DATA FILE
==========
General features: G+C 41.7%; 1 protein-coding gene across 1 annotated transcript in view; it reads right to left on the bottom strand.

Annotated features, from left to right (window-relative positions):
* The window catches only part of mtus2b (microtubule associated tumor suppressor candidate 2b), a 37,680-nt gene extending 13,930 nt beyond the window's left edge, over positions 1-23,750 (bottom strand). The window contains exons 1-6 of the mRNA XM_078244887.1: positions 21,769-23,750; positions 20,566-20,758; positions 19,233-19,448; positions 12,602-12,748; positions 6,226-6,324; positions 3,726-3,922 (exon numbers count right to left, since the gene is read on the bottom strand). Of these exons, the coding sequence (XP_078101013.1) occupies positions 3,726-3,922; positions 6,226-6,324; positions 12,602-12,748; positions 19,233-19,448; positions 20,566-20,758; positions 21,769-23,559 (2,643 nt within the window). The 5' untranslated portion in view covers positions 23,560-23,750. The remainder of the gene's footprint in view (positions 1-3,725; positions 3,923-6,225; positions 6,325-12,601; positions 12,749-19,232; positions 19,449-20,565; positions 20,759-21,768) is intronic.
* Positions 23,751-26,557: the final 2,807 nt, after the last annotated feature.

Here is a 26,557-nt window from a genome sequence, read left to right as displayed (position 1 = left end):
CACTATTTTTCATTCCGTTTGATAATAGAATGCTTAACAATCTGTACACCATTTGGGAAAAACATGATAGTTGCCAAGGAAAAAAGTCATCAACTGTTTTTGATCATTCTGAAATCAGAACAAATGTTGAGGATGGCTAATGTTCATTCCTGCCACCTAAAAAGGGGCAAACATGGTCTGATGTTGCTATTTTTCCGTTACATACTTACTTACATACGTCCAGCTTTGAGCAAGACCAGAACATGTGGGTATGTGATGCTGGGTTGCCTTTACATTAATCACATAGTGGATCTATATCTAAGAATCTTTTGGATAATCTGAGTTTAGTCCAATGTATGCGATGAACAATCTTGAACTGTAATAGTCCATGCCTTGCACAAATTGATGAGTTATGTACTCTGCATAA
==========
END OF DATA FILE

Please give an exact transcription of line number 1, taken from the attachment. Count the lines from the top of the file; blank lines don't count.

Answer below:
General features: G+C 41.7%; 1 protein-coding gene across 1 annotated transcript in view; it reads right to left on the bottom strand.